Neutral density (ND) filters are a must-have for both videographers and landscape photographers, but there are so many options out there of varying cost and quality that choosing the right one can be a daunting task.
Before we can get to the recommendations, we need to make sure you know what a Neutral Density filter is and why you might need one. A Neutral Density filter is essentially a piece of darkened glass that is placed in front of a camera lens. The good ones are typically made from high-quality materials in order to not get in the way of the natural quality of your lens like preserving sharpness and limiting (or outright eliminating) color cast.
An ND filter reduces the amount of light that reaches the camera sensor which allows you to capture longer exposures or to shoot “normally” in very bright situations. These filters let users create long-exposure effects like silky-smooth water, light trails with cars in traffic, or ghost crowds in public spaces with pedestrians. A more detailed explanation can be found in our ND Filter Guide here.
The interesting thing about ND filters is sometimes the most expensive ones may not always be the best. There are many factors to compare when picking the right filter for the situation as each brand, material, and coating will provide different chromatic aberrations and color spreads. Using these filters can help blur the movement of clouds, water, and even people. Additionally, these filters can protect your camera lenses and sensors/shutters keeping the camera safe even when exposed to bright light.
It’s also important to know that ND filters come in many different sizes, shapes, intensities, and styles to suit different needs. When purchasing an ND filter, users need to ensure that the filter threads, and/or lens mount(s) match the lens they intend to use them on. Typically ND filters come in square or round shapes, in 43mm to 100mm-plus sizes, and densities that range from 1/4 to 10 full stops of light restriction. Some of these will even require custom mounts/holders which will add another level of complexity and cost to the venture. So which one is the best?
PetaPixel will update these results periodically as we test more filters, so make sure to bookmark this story and check back when you’re ready to make a purchase.
Best Overall ND Filter: LEE Filters 100×100 ProGlass IRND
The ProGlass IRND Cine filters from LEE Filters are considered to be the leader in the industry for top-notch performance with superior image quality and a wide variety of density options and filter sizes. The ProGlass IRND range has set the bar for ND filter performance, as well as the price-per-filter peak.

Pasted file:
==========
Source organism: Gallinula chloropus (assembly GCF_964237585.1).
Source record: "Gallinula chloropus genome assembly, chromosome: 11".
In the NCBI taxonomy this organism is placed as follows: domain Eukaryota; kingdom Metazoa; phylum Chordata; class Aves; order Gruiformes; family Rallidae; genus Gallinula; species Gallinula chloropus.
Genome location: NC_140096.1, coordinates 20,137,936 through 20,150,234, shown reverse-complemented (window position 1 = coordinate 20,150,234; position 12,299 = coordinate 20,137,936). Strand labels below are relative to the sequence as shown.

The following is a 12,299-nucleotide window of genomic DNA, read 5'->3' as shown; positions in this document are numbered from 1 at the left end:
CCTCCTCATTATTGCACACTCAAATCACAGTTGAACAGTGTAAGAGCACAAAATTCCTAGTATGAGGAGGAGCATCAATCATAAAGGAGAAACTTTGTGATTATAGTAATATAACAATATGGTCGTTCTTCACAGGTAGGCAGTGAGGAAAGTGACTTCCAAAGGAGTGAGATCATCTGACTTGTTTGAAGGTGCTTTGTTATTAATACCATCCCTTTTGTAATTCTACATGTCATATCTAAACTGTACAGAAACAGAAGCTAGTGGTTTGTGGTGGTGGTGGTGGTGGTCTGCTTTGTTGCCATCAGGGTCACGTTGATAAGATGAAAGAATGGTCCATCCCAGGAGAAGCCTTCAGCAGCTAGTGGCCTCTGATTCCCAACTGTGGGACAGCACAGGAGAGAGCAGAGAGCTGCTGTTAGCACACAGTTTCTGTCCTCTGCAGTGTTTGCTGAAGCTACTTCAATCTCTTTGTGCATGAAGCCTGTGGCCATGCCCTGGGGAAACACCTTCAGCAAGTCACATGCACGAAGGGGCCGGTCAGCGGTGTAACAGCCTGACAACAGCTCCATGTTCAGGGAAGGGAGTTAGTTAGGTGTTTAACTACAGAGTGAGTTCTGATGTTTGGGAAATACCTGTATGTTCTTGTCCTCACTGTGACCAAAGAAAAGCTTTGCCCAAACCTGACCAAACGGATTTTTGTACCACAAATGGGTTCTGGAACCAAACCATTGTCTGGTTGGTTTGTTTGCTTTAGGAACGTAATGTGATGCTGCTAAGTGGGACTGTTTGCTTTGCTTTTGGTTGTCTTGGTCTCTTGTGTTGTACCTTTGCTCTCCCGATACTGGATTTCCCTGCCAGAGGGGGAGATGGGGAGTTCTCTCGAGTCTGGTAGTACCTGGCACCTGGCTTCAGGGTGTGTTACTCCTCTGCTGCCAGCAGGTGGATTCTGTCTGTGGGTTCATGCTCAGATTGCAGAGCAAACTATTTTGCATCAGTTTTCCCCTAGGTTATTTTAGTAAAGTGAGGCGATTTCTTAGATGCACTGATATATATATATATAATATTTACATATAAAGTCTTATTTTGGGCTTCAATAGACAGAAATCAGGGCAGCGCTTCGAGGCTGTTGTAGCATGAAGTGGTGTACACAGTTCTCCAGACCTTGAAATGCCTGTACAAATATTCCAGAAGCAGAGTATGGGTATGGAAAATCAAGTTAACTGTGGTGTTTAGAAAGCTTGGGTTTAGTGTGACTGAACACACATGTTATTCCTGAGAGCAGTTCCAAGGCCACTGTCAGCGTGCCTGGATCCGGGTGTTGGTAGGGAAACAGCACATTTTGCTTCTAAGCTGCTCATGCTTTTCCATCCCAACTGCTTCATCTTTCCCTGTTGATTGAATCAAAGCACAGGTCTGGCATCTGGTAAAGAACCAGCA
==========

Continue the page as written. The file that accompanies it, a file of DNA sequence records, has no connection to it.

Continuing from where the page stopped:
Despite the very high cost (they are $255 each in addition to the need to buy a compatible filter holder to use them), the ProGlass IRND filters provide users with six density levels ranging from two stops up to 15 stops of light reduction. The filters are coated to block out infrared (IR) and ultraviolet (UV) light, allowing for better image contrast and clarity with next to no color cast whatsoever.
The filters also allow for incredibly sharp images (next to no distortion) even in the very far corners. In order to use these filters, you will need to get an additional LEE 100 filter holder to use the system adding an additional cost upfront (per lens), but you’re not going to find an ND filter that provides this level of quality anywhere else.
Best Affordable ND Filter: Cokin Nuances Extreme Z-Pro ND
Cokin has taken huge leaps forward with the quality of its filters with the Nuances Extreme ND system. The filter kit offers top-notch square filter quality and performance at a manageable $435 for a kit that includes multiple filters and cases to protect and store the filters when not in use. The filters are made with tempered mineral glass that is coated with nano metallic alloy that allows for incredible color accuracy and very impressive sharpness, even on the extreme edges.
The Cokin Nuances filters are precisely matched to their f-stop light reduction range so users can tell exactly what they are getting with each piece. Additionally, the filters are durable and drop-resistant, with a filter-holder that has a nice foam gasket to help prevent any light leaks when using the system.
The Nuances filters in three sizes (84mm, 100mm, and 130mm widths) and densities of one to 10-stops of light reduction.
Best Square ND Filters: H&Y K-Series HD MRC ND